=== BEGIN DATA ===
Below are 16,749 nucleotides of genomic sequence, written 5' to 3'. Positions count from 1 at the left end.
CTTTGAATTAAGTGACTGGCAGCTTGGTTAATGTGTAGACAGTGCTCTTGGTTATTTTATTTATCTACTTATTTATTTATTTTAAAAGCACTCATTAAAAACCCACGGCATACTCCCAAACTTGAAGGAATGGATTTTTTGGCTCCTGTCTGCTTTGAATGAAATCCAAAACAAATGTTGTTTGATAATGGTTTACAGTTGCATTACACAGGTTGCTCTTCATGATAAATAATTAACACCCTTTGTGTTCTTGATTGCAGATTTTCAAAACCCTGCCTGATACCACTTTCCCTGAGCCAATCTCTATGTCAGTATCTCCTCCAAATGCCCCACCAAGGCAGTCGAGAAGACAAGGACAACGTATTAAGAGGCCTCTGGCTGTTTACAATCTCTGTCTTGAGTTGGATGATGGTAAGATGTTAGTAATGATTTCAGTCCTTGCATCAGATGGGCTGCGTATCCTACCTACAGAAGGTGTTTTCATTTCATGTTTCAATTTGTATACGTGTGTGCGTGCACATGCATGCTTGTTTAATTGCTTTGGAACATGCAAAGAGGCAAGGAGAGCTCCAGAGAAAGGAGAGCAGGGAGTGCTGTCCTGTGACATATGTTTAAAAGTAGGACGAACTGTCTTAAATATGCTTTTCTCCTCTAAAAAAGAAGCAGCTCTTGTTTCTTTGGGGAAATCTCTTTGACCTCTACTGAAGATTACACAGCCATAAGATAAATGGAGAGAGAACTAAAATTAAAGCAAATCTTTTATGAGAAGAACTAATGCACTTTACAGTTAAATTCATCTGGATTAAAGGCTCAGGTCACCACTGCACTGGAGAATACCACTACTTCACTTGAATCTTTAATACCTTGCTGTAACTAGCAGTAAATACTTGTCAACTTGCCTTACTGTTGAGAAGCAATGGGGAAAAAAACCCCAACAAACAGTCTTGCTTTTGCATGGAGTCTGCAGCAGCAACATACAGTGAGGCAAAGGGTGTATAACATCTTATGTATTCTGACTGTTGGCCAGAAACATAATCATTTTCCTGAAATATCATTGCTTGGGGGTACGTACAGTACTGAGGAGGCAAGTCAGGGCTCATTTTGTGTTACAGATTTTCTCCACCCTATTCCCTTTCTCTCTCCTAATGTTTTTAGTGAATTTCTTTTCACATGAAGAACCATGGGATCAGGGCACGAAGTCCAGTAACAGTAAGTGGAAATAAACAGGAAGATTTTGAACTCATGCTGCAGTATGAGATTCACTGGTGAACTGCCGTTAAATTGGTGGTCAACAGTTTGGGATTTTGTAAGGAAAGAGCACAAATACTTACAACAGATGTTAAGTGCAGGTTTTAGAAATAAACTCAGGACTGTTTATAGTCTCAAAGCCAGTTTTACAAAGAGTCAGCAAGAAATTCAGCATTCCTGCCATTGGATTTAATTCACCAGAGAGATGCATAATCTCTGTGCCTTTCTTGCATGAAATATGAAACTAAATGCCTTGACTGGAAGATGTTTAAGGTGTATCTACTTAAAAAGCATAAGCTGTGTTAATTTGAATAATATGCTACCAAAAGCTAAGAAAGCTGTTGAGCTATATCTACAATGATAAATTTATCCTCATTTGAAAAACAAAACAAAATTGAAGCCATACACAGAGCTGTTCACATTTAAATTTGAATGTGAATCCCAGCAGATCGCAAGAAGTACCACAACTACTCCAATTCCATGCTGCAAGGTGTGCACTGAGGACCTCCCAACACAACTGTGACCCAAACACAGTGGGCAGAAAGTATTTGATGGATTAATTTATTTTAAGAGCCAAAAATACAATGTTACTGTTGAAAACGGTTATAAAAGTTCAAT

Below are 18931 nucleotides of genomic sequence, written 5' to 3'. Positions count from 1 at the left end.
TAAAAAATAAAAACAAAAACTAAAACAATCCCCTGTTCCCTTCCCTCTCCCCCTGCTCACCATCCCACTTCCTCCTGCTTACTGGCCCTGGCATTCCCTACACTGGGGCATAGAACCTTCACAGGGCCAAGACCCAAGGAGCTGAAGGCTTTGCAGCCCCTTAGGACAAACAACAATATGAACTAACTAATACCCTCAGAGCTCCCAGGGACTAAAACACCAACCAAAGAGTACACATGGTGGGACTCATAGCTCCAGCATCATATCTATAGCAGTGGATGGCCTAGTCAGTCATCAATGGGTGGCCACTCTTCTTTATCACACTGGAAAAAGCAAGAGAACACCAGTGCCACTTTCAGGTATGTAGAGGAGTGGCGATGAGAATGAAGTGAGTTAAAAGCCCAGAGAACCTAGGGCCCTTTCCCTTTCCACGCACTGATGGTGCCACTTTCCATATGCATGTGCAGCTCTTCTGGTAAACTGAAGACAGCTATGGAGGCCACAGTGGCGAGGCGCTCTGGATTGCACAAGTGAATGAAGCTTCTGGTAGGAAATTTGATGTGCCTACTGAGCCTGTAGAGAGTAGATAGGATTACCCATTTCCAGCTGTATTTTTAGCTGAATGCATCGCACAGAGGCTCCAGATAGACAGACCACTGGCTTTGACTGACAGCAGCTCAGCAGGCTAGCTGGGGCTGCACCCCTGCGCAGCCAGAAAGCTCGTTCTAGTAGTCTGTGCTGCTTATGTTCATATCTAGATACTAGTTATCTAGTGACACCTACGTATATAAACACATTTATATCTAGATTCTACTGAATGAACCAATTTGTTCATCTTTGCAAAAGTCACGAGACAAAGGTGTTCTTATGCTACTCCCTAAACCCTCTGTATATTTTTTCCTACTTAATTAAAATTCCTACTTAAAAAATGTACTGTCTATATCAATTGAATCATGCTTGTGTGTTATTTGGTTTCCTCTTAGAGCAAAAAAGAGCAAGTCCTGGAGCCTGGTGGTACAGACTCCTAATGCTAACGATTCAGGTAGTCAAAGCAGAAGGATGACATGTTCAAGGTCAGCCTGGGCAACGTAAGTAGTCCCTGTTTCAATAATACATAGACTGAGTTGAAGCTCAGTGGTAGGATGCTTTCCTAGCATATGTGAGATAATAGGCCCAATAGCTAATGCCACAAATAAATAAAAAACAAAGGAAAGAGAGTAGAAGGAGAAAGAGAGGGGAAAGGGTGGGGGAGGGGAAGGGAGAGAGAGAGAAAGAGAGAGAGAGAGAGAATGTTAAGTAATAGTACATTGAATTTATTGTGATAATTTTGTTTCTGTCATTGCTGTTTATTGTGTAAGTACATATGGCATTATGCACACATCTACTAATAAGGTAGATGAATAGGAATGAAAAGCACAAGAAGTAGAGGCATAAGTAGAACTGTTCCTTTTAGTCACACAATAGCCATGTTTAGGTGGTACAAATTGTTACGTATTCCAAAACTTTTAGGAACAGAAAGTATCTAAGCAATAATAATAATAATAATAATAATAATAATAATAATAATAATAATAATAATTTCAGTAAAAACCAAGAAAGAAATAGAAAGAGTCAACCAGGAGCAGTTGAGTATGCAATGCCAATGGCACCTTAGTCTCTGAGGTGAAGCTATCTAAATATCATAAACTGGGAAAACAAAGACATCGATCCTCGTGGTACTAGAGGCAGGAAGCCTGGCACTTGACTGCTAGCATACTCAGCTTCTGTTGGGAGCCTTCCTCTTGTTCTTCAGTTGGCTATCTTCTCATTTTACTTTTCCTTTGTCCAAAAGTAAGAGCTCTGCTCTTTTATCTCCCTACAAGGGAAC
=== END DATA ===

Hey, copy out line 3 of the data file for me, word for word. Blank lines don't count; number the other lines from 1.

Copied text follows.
Below are 18931 nucleotides of genomic sequence, written 5' to 3'. Positions count from 1 at the left end.